Welcome to the world of the defense programmer. The first two rounds of Obama defense cuts eviscerated a generation’s worth of weapons projects. The 2009 round, in particular, short-circuited big-ticket items like the F-22 Raptor fighter, the Zumwalt destroyer, and the Army’s Future Combat Systems. The 2010 round policed up some of the smaller fry like the Marines’ Expeditionary Fighting Vehicle. By the reckoning of the Pentagon’s last “Selected Acquisition Report,” the annual scorecard for weapons programs, the F-35 dwarfs all other efforts. And if one simply calculates money planned but not fully programmed or spent—in other words, the most fertile fields for harvesting future savings—the F-35, with about $300 billion needed to complete the planned buy, is an order of magnitude larger than any other program on the books. Considering that it’s long been planned to replace nearly the entire fleet of aging U.S. fighters and a good number of support aircraft, the cost is no surprise and still, in fact, a bargain. Nonetheless, the temptation to plunder the F-35 budget is overwhelming.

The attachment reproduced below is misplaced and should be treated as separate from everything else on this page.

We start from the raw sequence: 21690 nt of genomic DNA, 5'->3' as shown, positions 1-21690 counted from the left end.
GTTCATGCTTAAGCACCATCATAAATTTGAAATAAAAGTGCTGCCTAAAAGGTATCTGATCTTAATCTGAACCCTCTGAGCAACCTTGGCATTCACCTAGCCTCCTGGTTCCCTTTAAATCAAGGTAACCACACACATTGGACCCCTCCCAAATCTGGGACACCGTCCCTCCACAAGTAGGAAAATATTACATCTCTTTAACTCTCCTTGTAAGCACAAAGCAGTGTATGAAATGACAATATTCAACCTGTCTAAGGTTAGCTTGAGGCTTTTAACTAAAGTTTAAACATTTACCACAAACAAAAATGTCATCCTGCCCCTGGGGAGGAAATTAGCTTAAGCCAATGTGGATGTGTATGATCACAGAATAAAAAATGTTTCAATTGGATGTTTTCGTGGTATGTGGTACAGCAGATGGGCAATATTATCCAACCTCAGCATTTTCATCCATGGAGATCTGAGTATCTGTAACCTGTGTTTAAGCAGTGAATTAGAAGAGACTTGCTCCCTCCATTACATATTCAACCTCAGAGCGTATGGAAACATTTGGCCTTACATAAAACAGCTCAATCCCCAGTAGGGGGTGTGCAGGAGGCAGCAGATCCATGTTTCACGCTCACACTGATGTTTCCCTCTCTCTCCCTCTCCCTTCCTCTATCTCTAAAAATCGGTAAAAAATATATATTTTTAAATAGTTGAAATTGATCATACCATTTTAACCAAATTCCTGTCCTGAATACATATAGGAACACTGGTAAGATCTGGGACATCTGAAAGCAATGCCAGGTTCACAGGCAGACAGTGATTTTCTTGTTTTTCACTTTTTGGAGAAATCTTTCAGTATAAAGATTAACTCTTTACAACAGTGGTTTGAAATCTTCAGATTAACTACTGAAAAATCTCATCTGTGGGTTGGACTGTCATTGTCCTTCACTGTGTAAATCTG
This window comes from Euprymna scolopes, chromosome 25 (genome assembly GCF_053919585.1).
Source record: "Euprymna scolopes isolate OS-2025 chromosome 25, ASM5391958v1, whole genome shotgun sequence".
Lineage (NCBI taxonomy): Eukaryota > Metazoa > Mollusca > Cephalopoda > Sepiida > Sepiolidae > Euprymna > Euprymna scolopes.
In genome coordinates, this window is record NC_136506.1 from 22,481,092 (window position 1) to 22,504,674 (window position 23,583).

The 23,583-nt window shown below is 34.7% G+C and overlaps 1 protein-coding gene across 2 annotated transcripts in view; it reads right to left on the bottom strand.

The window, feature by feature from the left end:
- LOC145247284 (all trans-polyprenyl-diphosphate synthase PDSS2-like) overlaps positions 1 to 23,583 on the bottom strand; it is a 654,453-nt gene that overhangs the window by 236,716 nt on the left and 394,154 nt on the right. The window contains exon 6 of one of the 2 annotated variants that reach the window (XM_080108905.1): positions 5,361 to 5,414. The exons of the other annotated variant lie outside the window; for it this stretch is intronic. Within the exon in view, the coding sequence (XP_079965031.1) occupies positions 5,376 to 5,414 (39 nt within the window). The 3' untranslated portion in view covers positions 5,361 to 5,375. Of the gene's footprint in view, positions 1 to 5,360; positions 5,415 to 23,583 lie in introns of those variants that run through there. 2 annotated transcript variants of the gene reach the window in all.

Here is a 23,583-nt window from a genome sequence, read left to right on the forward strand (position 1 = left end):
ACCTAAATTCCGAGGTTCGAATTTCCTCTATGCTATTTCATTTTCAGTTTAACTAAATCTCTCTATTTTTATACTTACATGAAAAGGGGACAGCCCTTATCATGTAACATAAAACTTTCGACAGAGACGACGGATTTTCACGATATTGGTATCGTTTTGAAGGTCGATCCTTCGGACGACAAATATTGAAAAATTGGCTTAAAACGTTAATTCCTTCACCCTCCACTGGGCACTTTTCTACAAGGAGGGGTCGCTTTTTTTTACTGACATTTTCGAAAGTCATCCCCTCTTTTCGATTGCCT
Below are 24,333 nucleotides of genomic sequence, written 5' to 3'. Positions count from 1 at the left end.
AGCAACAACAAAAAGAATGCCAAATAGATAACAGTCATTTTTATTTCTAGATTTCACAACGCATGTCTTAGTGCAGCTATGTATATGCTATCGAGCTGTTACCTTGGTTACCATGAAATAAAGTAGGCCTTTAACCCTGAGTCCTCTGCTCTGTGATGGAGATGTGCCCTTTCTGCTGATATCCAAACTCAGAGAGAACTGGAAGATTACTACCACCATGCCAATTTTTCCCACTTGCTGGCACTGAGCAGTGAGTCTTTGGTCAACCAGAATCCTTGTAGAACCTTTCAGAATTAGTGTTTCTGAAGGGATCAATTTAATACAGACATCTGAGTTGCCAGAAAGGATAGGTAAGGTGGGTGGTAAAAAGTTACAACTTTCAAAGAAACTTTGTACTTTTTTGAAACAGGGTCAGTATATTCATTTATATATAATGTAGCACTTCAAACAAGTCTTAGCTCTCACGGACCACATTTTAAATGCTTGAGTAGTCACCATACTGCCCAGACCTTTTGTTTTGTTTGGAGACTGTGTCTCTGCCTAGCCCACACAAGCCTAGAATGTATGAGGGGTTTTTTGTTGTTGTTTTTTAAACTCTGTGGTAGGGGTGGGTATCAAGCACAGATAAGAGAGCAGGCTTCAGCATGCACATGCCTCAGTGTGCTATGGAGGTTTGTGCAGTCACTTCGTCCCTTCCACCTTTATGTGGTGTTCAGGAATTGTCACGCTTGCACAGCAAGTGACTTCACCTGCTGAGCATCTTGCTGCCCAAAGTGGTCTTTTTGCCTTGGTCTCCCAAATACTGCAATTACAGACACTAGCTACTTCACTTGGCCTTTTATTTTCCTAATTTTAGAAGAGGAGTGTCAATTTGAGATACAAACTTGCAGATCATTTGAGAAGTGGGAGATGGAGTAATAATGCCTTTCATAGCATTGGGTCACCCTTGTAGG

The Navy is almost eager to do so. On July 7, Navy undersecretary Robert Work told Navy and Marine Corps planners to develop alternative aviation plans that look at terminating both the short-take-off “B” model for the Marines and the carrier “C” model for the Navy. In standard Goldilocks fashion, Work called for three options: Cut $5 billion, cut $7.5 billion, cut $10 billion. And, ominously, Work directed his minions to divine “the best-value alternative, factoring in both cost and capability. . . . This relook must consider every plan and program. Even cuts to long-planned buys of JSF must be on the table.”

Now to the operational rub. Since World War II, America’s sea services have been, first and foremost, organizations built around the virtues of carrier aircraft—this includes the Marine Corps, whose big-deck “amphibs” are almost as large as any non-American aircraft carrier. Clever defense analysts have begun to castigate carriers as “wasting assets,” too vulnerable to the kind of ballistic missile and other attacks that the Chinese military is developing. But it’s equally the case that a carrier without a front-line aircraft—that is, the fifth-generation F-35—is an entirely wasted asset.